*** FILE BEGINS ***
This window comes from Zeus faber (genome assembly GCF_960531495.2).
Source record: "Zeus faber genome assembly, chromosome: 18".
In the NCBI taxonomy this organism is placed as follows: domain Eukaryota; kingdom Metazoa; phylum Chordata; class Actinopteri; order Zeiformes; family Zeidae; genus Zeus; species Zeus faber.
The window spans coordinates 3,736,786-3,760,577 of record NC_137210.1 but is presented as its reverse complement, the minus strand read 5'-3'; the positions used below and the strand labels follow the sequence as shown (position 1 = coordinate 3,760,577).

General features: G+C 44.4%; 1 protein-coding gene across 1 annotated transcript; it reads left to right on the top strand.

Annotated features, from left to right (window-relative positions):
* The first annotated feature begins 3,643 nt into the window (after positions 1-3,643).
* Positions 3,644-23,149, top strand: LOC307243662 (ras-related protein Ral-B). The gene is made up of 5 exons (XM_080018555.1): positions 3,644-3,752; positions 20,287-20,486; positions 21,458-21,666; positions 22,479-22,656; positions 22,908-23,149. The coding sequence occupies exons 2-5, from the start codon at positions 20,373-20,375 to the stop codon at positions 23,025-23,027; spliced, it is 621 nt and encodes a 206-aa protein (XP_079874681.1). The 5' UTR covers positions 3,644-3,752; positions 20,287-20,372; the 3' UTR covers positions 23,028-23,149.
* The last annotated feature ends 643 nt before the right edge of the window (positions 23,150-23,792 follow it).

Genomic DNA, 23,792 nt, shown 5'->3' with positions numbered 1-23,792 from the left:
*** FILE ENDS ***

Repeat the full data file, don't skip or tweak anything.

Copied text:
This window comes from Zeus faber (genome assembly GCF_960531495.2).
Source record: "Zeus faber genome assembly, chromosome: 18".
In the NCBI taxonomy this organism is placed as follows: domain Eukaryota; kingdom Metazoa; phylum Chordata; class Actinopteri; order Zeiformes; family Zeidae; genus Zeus; species Zeus faber.
The window spans coordinates 3,736,786-3,760,577 of record NC_137210.1 but is presented as its reverse complement, the minus strand read 5'-3'; the positions used below and the strand labels follow the sequence as shown (position 1 = coordinate 3,760,577).

General features: G+C 44.4%; 1 protein-coding gene across 1 annotated transcript; it reads left to right on the top strand.

Annotated features, from left to right (window-relative positions):
* The first annotated feature begins 3,643 nt into the window (after positions 1-3,643).
* Positions 3,644-23,149, top strand: LOC307243662 (ras-related protein Ral-B). The gene is made up of 5 exons (XM_080018555.1): positions 3,644-3,752; positions 20,287-20,486; positions 21,458-21,666; positions 22,479-22,656; positions 22,908-23,149. The coding sequence occupies exons 2-5, from the start codon at positions 20,373-20,375 to the stop codon at positions 23,025-23,027; spliced, it is 621 nt and encodes a 206-aa protein (XP_079874681.1). The 5' UTR covers positions 3,644-3,752; positions 20,287-20,372; the 3' UTR covers positions 23,028-23,149.
* The last annotated feature ends 643 nt before the right edge of the window (positions 23,150-23,792 follow it).

Genomic DNA, 23,792 nt, shown 5'->3' with positions numbered 1-23,792 from the left: